By Guest author

On 5 July 2016, the Dutch parliament voted against the introduction of an internet filter. Such a filter would be ineffective and would undermine trust in digital infrastructure.

The internet filter was proposed as part of new legislation to regulate online gambling in the Netherlands. Currently, online gambling is prohibited. Of course, this doesn’t deter people from placing bets on illegal websites. The proposed law not only legalises online gambling, but considerably expands the Dutch Gambling Authority’s enforcement powers.

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The proposed internet filter would have worked by manipulating certain types of traffic, most notably the Domain Name System (DNS) which is used for hostname to IP-address translation. Had the law been approved without change, internet providers would be forced by the government to render illegal gambling sites unreachable by interfering with users’ traffic – a practice we deem completely undesirable of others and normally label as criminal.

In a debate in the Dutch parliament last week, the undersecretary of the Ministry of Security and Justice recognised the fact that such a filter can be circumvented fairly easily. He also acknowledged the risk of function creep: a measure introduced for one particular goal sees over time an array of other applications. We know, for example, that the representatives of the entertainment industry, who have nothing to do with gambling, lobbied in favour of the filter. The government recognises these problems and did not object to the removal of the internet filter from the list of powers of the Gambling Authority, as proposed by the social-liberal political party D66.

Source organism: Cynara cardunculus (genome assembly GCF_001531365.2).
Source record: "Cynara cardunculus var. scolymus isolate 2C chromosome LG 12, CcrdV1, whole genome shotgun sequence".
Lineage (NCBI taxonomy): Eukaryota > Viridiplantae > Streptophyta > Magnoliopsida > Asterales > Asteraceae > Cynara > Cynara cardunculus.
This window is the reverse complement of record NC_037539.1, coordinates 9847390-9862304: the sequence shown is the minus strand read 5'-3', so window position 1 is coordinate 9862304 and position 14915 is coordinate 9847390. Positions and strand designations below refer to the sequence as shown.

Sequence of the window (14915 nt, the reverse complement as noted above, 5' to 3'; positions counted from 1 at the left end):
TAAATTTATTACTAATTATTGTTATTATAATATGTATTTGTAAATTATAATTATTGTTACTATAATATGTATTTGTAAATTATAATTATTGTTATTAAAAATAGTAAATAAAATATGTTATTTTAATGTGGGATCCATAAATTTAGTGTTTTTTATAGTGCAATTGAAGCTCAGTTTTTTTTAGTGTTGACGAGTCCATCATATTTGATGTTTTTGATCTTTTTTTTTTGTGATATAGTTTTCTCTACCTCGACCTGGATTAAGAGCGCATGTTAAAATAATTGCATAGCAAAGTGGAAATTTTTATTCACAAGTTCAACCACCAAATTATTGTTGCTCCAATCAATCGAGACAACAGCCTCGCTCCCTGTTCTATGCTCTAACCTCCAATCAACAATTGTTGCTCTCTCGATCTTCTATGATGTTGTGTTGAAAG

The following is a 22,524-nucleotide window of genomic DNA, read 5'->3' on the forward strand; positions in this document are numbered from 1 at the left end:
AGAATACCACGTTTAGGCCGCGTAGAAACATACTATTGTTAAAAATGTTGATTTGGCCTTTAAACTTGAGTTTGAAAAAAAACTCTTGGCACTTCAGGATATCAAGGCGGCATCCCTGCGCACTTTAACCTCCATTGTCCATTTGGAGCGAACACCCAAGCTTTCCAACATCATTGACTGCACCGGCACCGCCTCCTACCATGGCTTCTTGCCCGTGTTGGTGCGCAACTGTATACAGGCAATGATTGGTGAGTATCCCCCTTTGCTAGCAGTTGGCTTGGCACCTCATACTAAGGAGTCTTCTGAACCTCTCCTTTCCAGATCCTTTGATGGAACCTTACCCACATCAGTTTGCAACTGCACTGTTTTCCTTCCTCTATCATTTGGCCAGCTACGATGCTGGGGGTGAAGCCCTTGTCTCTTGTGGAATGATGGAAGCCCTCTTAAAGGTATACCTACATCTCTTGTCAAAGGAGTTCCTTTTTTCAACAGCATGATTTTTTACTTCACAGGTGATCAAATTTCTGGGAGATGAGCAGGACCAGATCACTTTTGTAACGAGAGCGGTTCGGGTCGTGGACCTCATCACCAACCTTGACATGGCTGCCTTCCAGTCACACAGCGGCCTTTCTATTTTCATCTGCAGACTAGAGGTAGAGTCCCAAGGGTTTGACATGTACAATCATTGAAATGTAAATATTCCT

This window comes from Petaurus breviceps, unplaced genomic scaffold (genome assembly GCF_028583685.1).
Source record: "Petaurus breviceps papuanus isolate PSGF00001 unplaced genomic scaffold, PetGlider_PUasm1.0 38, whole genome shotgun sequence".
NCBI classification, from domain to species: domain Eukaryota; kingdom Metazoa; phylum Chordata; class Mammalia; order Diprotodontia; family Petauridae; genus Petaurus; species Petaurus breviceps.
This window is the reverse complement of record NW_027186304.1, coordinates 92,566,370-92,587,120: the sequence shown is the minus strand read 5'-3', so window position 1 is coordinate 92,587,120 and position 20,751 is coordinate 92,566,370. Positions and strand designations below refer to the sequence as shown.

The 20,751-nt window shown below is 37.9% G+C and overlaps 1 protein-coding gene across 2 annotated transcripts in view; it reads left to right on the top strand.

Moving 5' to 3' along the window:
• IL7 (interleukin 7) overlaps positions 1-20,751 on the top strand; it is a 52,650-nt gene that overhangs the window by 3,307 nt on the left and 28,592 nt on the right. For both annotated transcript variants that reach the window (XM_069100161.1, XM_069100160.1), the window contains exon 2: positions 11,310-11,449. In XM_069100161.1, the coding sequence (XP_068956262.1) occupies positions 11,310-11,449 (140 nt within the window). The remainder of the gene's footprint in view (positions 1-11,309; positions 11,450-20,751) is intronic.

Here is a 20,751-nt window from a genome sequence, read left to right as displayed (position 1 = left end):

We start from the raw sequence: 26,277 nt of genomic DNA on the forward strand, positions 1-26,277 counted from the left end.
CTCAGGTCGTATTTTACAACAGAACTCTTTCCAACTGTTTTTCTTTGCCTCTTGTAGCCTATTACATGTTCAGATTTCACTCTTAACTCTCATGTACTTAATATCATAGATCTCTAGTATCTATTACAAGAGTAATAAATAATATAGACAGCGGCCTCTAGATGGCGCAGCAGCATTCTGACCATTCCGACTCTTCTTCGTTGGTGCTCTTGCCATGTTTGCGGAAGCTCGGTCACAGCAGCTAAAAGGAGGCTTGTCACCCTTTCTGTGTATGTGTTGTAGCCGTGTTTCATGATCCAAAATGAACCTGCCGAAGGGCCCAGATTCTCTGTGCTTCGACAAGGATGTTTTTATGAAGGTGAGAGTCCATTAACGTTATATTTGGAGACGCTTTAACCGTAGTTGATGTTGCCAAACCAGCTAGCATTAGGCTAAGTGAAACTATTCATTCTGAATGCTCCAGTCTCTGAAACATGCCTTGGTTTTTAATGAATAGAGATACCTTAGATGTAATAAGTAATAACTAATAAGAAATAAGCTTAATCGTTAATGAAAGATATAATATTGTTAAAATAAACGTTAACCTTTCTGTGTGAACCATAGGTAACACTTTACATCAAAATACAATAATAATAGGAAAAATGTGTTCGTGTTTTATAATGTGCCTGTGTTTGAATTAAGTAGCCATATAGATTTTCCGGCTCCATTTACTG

D66 argued that the government should refrain from interfering with the core and key protocols of the internet. Users should be able to trust the network and were that trust to be undercut, it would impede on the users’ freedoms. The liberals of People’s Party for Freedom and Democracy (VVD) also supported the removal of the internet filter from the law, considering its limited effectiveness. The Dutch Gambling Authority still has quite a few other powers to intervene when necessary, such as taking down illegal gambling sites altogether and blocking financial transactions. D66’s amendment also gained support from the social democrats of the Labour Party (PvdA), the second member of the ruling coalition. A member of parliament said in an op-ed that “North Korean measures, such as internet filters, do not solve the problems surrounding gambling.”

This was confirmed by a leak of a draft Commission Communication on gambling in 2011 although, unsurprisingly, that confirmation was deleted before the final text of the Communication was published.

The Dutch EDRi member Bits of Freedom is pleased with the outcome of the voting. A reliable internet is not only of great importance to innovation and economic growth, but essential for the protection of our freedoms.

The article was originally published on https://www.bof.nl/2016/07/05/dutch-parliament-votes-against-internet-filter/.

Amendment proposed to remove internet filter (only in Dutch)
https://zoek.officielebekendmakingen.nl/kst-33996-29.pdf

EDRi: EC’s leak describes blocking as “challenging”, “costly” and ineffective (26.01.2011)
https://edri.org/edrigramnumber9-2blocking-commission-gambling/

(Contribution by Rejo Zenger, EDRi member Bits of Freedom, Netherlands)

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